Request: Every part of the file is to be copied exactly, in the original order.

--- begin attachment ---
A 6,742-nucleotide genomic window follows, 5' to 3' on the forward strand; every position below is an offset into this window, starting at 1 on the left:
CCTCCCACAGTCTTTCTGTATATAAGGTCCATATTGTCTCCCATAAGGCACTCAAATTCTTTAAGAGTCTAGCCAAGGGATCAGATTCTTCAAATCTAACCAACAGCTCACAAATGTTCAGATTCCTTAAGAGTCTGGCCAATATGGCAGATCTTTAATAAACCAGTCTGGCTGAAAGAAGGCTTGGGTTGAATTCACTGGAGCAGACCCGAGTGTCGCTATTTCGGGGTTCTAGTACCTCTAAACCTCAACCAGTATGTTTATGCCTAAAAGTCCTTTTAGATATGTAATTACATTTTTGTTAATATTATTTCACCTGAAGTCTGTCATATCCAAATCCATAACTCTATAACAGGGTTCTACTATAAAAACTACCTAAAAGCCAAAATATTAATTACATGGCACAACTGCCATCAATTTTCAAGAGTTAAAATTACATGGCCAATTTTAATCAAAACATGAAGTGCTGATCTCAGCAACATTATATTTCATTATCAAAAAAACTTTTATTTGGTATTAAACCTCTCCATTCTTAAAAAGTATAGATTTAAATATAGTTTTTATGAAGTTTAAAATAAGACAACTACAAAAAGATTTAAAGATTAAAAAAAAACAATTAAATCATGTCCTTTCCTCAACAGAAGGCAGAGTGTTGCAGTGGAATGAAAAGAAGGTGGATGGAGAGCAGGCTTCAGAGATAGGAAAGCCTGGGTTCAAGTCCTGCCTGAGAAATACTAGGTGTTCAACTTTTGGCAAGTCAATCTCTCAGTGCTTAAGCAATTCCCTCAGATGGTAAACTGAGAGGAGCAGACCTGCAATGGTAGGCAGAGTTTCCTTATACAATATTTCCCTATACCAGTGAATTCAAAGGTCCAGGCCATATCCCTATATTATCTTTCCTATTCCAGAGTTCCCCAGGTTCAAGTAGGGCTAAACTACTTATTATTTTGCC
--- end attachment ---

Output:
A 6,742-nucleotide genomic window follows, 5' to 3' on the forward strand; every position below is an offset into this window, starting at 1 on the left:
CCTCCCACAGTCTTTCTGTATATAAGGTCCATATTGTCTCCCATAAGGCACTCAAATTCTTTAAGAGTCTAGCCAAGGGATCAGATTCTTCAAATCTAACCAACAGCTCACAAATGTTCAGATTCCTTAAGAGTCTGGCCAATATGGCAGATCTTTAATAAACCAGTCTGGCTGAAAGAAGGCTTGGGTTGAATTCACTGGAGCAGACCCGAGTGTCGCTATTTCGGGGTTCTAGTACCTCTAAACCTCAACCAGTATGTTTATGCCTAAAAGTCCTTTTAGATATGTAATTACATTTTTGTTAATATTATTTCACCTGAAGTCTGTCATATCCAAATCCATAACTCTATAACAGGGTTCTACTATAAAAACTACCTAAAAGCCAAAATATTAATTACATGGCACAACTGCCATCAATTTTCAAGAGTTAAAATTACATGGCCAATTTTAATCAAAACATGAAGTGCTGATCTCAGCAACATTATATTTCATTATCAAAAAAACTTTTATTTGGTATTAAACCTCTCCATTCTTAAAAAGTATAGATTTAAATATAGTTTTTATGAAGTTTAAAATAAGACAACTACAAAAAGATTTAAAGATTAAAAAAAAACAATTAAATCATGTCCTTTCCTCAACAGAAGGCAGAGTGTTGCAGTGGAATGAAAAGAAGGTGGATGGAGAGCAGGCTTCAGAGATAGGAAAGCCTGGGTTCAAGTCCTGCCTGAGAAATACTAGGTGTTCAACTTTTGGCAAGTCAATCTCTCAGTGCTTAAGCAATTCCCTCAGATGGTAAACTGAGAGGAGCAGACCTGCAATGGTAGGCAGAGTTTCCTTATACAATATTTCCCTATACCAGTGAATTCAAAGGTCCAGGCCATATCCCTATATTATCTTTCCTATTCCAGAGTTCCCCAGGTTCAAGTAGGGCTAAACTACTTATTATTTTGCC